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Private education is growing faster than public education in Africa

School children attend class at Waterstone College, a private school managed by Curro in the south of Johannesburg July 22, 2015. South African private education group Advtech rejected a takeover offer from its bigger rival Curro Holdings, saying on Tuesday the proposal contained "unacceptable pre-conditions". Advtech's shares fell more than 7 percent shortly after the announcement that it had rejected Curro's bid, but pared losses to close down 2.93 percent at 11.60 rand. The shares are up about 30 percent so far this year. Curro's stock shed 0.83 percent to close on 11.70 rand.
Reuters/Siphiwe Sibeko
An investment in their future.
Abdi Latif Dahir
By Abdi Latif Dahir


This article is more than 2 years old.

With the expectation that one in four young African students—or 66 million—will be enrolled in a private school by 2021, the potential for investment and impact in the sector has “rarely been greater,” a new report declares.

The report, from the investment and advisory firm Caerus Capital, notes that the huge demographic shift in the continent, rapid urbanization, the increased use of technology, and the emergence of a middle class has amplified the role of private education throughout the continent. African governments should formulate policy frameworks and public-private partnerships that would expand access to and improve quality at these institutions, the firm suggests.

Across Africa, the researchers found, 21% of children and young people currently in school are enrolled in a private educational entity. These include for-profit, charitable, non-governmental, faith-based, and community-managed institutions, providing services including primary and secondary education; technical and vocational training; and supplementary after-school or language tutoring.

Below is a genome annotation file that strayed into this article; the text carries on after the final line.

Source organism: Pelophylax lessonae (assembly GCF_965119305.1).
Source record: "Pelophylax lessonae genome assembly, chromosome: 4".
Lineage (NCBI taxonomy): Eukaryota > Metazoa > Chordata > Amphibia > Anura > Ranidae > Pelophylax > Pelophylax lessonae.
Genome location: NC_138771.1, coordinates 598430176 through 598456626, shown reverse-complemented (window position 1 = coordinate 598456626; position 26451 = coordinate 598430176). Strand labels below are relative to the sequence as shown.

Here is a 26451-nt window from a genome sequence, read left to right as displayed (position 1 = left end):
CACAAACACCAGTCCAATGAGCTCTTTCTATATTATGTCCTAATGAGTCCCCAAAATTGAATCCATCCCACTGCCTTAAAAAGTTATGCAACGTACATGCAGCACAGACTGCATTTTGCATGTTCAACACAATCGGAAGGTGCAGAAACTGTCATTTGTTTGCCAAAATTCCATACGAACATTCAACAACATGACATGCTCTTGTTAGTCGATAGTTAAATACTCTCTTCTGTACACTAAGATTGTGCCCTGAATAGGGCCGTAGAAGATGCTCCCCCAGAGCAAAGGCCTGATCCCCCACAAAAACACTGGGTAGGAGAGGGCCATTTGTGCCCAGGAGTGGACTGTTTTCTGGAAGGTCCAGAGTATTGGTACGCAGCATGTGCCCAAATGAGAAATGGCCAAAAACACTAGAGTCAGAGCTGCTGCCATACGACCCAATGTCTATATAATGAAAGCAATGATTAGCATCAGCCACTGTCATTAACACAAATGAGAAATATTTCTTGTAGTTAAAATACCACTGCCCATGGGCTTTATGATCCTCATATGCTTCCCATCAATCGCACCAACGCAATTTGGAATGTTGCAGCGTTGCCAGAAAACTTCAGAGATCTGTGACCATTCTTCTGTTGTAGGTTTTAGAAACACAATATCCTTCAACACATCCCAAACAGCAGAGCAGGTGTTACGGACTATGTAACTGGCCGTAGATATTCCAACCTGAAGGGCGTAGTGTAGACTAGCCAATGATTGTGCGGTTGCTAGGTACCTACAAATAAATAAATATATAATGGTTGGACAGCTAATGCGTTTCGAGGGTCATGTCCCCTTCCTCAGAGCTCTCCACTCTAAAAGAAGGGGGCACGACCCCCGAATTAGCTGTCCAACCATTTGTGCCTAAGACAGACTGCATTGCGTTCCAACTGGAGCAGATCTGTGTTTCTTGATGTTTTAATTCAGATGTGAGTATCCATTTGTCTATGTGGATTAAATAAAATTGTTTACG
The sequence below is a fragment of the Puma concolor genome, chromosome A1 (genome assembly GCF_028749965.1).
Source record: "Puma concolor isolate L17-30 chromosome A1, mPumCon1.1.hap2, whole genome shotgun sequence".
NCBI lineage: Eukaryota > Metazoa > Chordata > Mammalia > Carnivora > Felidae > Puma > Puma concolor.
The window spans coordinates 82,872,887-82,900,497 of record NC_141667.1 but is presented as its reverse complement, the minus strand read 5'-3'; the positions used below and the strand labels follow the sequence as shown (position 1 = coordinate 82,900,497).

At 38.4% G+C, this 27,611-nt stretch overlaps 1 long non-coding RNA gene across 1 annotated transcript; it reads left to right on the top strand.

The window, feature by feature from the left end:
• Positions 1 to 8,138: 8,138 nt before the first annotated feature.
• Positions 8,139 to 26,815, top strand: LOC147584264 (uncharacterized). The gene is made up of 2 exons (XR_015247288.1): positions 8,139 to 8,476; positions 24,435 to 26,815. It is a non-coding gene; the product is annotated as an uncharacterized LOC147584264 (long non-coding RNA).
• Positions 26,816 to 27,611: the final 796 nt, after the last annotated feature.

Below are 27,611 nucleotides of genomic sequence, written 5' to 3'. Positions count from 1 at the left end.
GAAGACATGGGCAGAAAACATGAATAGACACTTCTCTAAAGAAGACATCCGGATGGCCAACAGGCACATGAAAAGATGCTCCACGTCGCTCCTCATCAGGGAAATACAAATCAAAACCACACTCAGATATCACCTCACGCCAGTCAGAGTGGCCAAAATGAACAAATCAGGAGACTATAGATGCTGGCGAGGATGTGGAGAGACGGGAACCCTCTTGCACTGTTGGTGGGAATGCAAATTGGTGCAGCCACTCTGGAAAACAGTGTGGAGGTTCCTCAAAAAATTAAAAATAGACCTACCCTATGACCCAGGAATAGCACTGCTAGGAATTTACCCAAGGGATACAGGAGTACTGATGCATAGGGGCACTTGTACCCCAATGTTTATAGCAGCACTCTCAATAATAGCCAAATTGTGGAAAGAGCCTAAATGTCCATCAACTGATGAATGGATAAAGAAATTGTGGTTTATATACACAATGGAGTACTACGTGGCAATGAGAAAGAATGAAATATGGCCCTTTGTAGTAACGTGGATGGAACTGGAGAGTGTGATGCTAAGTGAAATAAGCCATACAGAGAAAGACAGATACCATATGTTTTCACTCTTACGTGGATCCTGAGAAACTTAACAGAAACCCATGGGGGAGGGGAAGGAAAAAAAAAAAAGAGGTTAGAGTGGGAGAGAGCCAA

Private enrollment grew faster than public enrollment between 2005 and 2013, at every level other than the pre-primary (kindergarten) level. Still, it’s worth noting that the vast majority of young African students—158 million—are in public education, with only an estimated 41 million in private education.

In a time of rapid population growth, tight fiscal budgets, and widespread corruption, African governments continue to have a hard time expanding free public education or hiring more qualified teachers.

Low-cost private schools have dramatically grown across the continent to fill this gap. Middle-class parents with better financial resources have turned to private schools to give their children better educations, with more innovative and developed programs.

Despite gains in school enrollment in Sub-Saharan Africa, 30 million primary school-age children still have no access to any sort of formal education, and Africa has the unenviable distinction of being the continent with the world’s largest out-of-school population. The situation is so dismal that African nations are expected to achieve universal primary education more than a century after high-income nations. Under current educational models, half of all primary school children will reach adolescence without the basic skills they need to lead productive lives. And while public spending on education has increased over the last decade, the public sector still lacks sufficient capital or capacity to fill the rising demand for educational opportunity.

Private schools have been controversial in Africa. In Kenya, privately-owned schools in slums have been accused of deepening the country’s inequality. In Uganda, the Mark Zuckerberg- and Bill Gates-funded Bridge International Academies were closed by authorities after they were accused of a lack of proper licensing, using unsanitary spaces for instruction, and “teaching pornography” as part of a sex education program. In Liberia, the Partnerships for Schools program was criticized for privatizing public education—even as the government defended the program as a bold move to transform educational systems.

But with improved policy regulations, the right financing, and public-private partnerships, the continent can develop a hybrid educational infrastructure that could educate its youngsters, Caerus Capital argues. The firm estimates that $16 to $18 billion in investment is required to grow the private education sector over the next five years. These investments could come from both commercial and strategic investors, and from donor nations who are already investing in the region.

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